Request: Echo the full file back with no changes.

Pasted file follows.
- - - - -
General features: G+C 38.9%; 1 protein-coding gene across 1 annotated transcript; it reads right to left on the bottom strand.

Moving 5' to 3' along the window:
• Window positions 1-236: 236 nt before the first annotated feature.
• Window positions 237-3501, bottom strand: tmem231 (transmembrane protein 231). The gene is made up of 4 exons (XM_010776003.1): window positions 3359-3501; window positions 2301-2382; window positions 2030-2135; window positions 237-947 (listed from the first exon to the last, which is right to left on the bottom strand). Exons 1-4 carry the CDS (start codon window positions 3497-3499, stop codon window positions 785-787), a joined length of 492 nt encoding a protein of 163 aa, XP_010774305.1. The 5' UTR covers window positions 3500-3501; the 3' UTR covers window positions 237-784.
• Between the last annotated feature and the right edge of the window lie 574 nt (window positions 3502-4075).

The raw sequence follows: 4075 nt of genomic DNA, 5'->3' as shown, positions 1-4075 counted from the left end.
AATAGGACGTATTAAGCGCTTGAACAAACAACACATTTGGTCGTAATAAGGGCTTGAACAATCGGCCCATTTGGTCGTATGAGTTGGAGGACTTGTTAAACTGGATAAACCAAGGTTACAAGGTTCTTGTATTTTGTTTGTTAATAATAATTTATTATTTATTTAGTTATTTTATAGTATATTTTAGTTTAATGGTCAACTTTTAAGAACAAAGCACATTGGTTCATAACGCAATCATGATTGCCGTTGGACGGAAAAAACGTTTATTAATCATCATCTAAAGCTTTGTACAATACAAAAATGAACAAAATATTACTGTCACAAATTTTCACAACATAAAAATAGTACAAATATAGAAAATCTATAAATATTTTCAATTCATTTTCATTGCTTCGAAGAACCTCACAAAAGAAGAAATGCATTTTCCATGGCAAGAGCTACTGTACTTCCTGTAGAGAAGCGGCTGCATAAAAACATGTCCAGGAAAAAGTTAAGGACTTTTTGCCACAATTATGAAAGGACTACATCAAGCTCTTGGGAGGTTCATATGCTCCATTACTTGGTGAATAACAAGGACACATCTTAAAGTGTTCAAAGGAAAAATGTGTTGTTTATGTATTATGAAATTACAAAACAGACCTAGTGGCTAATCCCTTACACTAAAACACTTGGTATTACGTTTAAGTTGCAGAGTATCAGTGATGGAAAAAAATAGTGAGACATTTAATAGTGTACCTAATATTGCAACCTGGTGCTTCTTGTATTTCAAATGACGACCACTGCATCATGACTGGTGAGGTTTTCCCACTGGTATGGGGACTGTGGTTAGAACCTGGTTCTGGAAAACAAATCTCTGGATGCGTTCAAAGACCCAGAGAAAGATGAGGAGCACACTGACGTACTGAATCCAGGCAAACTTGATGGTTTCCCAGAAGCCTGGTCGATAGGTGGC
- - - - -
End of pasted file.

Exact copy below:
General features: G+C 38.9%; 1 protein-coding gene across 1 annotated transcript; it reads right to left on the bottom strand.

Moving 5' to 3' along the window:
• Window positions 1-236: 236 nt before the first annotated feature.
• Window positions 237-3501, bottom strand: tmem231 (transmembrane protein 231). The gene is made up of 4 exons (XM_010776003.1): window positions 3359-3501; window positions 2301-2382; window positions 2030-2135; window positions 237-947 (listed from the first exon to the last, which is right to left on the bottom strand). Exons 1-4 carry the CDS (start codon window positions 3497-3499, stop codon window positions 785-787), a joined length of 492 nt encoding a protein of 163 aa, XP_010774305.1. The 5' UTR covers window positions 3500-3501; the 3' UTR covers window positions 237-784.
• Between the last annotated feature and the right edge of the window lie 574 nt (window positions 3502-4075).

The raw sequence follows: 4075 nt of genomic DNA, 5'->3' as shown, positions 1-4075 counted from the left end.
AATAGGACGTATTAAGCGCTTGAACAAACAACACATTTGGTCGTAATAAGGGCTTGAACAATCGGCCCATTTGGTCGTATGAGTTGGAGGACTTGTTAAACTGGATAAACCAAGGTTACAAGGTTCTTGTATTTTGTTTGTTAATAATAATTTATTATTTATTTAGTTATTTTATAGTATATTTTAGTTTAATGGTCAACTTTTAAGAACAAAGCACATTGGTTCATAACGCAATCATGATTGCCGTTGGACGGAAAAAACGTTTATTAATCATCATCTAAAGCTTTGTACAATACAAAAATGAACAAAATATTACTGTCACAAATTTTCACAACATAAAAATAGTACAAATATAGAAAATCTATAAATATTTTCAATTCATTTTCATTGCTTCGAAGAACCTCACAAAAGAAGAAATGCATTTTCCATGGCAAGAGCTACTGTACTTCCTGTAGAGAAGCGGCTGCATAAAAACATGTCCAGGAAAAAGTTAAGGACTTTTTGCCACAATTATGAAAGGACTACATCAAGCTCTTGGGAGGTTCATATGCTCCATTACTTGGTGAATAACAAGGACACATCTTAAAGTGTTCAAAGGAAAAATGTGTTGTTTATGTATTATGAAATTACAAAACAGACCTAGTGGCTAATCCCTTACACTAAAACACTTGGTATTACGTTTAAGTTGCAGAGTATCAGTGATGGAAAAAAATAGTGAGACATTTAATAGTGTACCTAATATTGCAACCTGGTGCTTCTTGTATTTCAAATGACGACCACTGCATCATGACTGGTGAGGTTTTCCCACTGGTATGGGGACTGTGGTTAGAACCTGGTTCTGGAAAACAAATCTCTGGATGCGTTCAAAGACCCAGAGAAAGATGAGGAGCACACTGACGTACTGAATCCAGGCAAACTTGATGGTTTCCCAGAAGCCTGGTCGATAGGTGGC